Mum guilt has paralysed me again as I wrestle with indecision over quitting breastfeeding.
The stats and advice about infant feeding keep creeping up and whacking me over the head.
But I want to quit. I’m ready to quit. So why do I feel like it’s not OK to quit breastfeeding?
If my baby was another tick in the column for exclusively breastfed from birth, would it make our country any better? Would my baby really be any brighter?
The breastfeeding propaganda machine keeps telling us that support and education is the answer.
I don’t know why our country has such low breastfeeding rates. But I don’t think it’s because we’re lazy, unwilling or dumb. I cried buckets, while attached to a breast pump, over not being able to breastfeed my first.
I’ve loved doing it while it has worked and it has been really convenient during those long nights to simply pull up my top to feed rather than mix up a bottle.
But something has happened this week to make me say surely enough is enough.
I thought the painful bit of breastfeeding was in my past.
We cracked the latch and from then on it’s been pretty smooth sailing. But today I’m sat with two ice packs down my bra. I wince when I have to remove them and my bruised and bloodied nipples come into contact with the fabric.
Nothing is easing the pain. What’s caused this problem? Have I taken a leaf out of Fifty Shades’ book and introduced BDSM into the bedroom. Err, no. Whips and chains are not for me thanks.
This weekend my teething baby, who already has two front teeth, started chomping down on my nipples. Hard. Like, yelp out loud hard. She’s broken the skin on both sides.
Having bitten down one too many times, forcing me to pull her away, she even had the audacity to cry as if it was her right to handle my body parts how she chooses.
This pain has brought me back to my dilemma of quitting breastfeeding. Why can I not just bite the bullet, no pun intended, and do it.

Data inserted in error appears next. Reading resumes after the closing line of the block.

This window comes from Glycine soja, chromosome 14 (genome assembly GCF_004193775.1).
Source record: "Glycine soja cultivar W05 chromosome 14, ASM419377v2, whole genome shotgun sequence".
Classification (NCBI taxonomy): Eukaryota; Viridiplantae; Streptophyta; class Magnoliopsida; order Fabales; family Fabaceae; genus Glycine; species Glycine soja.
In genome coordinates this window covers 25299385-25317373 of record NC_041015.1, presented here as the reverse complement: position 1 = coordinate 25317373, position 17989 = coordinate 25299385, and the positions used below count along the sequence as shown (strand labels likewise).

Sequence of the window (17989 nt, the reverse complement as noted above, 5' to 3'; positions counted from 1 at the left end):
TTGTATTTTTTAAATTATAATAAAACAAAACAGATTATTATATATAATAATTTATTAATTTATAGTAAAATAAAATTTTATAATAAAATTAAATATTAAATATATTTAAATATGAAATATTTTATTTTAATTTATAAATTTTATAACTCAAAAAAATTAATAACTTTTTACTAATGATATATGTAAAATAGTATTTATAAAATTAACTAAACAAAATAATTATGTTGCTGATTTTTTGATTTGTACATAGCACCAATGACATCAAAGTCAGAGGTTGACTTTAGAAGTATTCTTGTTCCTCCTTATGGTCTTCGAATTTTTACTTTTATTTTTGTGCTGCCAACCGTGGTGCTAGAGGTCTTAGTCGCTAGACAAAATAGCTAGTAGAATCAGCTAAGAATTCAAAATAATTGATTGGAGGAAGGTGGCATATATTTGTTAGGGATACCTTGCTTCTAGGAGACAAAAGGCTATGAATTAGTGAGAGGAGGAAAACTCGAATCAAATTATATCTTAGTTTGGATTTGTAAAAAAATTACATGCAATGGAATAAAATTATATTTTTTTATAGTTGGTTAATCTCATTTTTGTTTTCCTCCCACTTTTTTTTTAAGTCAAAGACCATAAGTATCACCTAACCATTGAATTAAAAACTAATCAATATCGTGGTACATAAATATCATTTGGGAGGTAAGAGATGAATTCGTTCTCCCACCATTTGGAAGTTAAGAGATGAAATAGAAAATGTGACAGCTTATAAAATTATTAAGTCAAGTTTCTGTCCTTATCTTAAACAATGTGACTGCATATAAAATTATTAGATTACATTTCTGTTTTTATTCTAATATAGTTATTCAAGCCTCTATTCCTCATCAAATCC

Now, I’m no expert at parenting.
None of us are. Except for maybe that couple who are expecting their 20th child sometime later this year. The Radfords run a bakery and parent their enormous brood without relying on any benefits. When it comes to parenting, they must be at Jedi master level by now.
However, you would think after two kids I would have a little more confidence in my decisions. And for the most part I do.
But the guilt over breastfeeding zaps my confidence away. The NHS messages are drummed into my brain:
Breast is best.
The recommendation is to breastfeed exclusively for six months and then continue to breastfeed alongside offering solids.
Then there’s the endless news stories about breastfeeding and all the studies. Every now and then one pops up saying breastmilk may not be the elixir experts claim it to be.
But for every one of those, there’s 50 saying breastfeeding is amazing. The rhetoric and quotes from doctors in these articles screams: “It’s the best thing for your baby and will make them super smart and healthy, why wouldn’t you choose to do it?”
They round this off by saying women aren’t getting enough support to breastfeed.
On the one hand I agree that support is invaluable for the early weeks of breastfeeding. On the other hand, I think there’s a patronising implication to this statement. They’re saying as long as a lactation consultant has given you all the tools, support and knowledge to make breastfeeding work, then you should be doing it.
I’m trying to be the best mum I can. When I read stories effectively saying ‘this is something you should do for at least a year to be a great mum’, I get a major pang of guilt at the thought of quitting breastfeeding.
Frenzy over breastfeeding figures
It seems to me because breastfeeding rates in this country are so low compared to others that healthcare professionals have whipped themselves up into a bit of a frenzy over the issue.
According to the rules of breastfeeding I’ve already failed anyway as I’ve been giving my baby formula here and there since day two.
By all means support women to breastfeed. But can we ease up on the frantic breastmilk propaganda machine.
As for me the bottles are ready and I’m hoping the guilt will fade quickly, and take the nipple pain with it.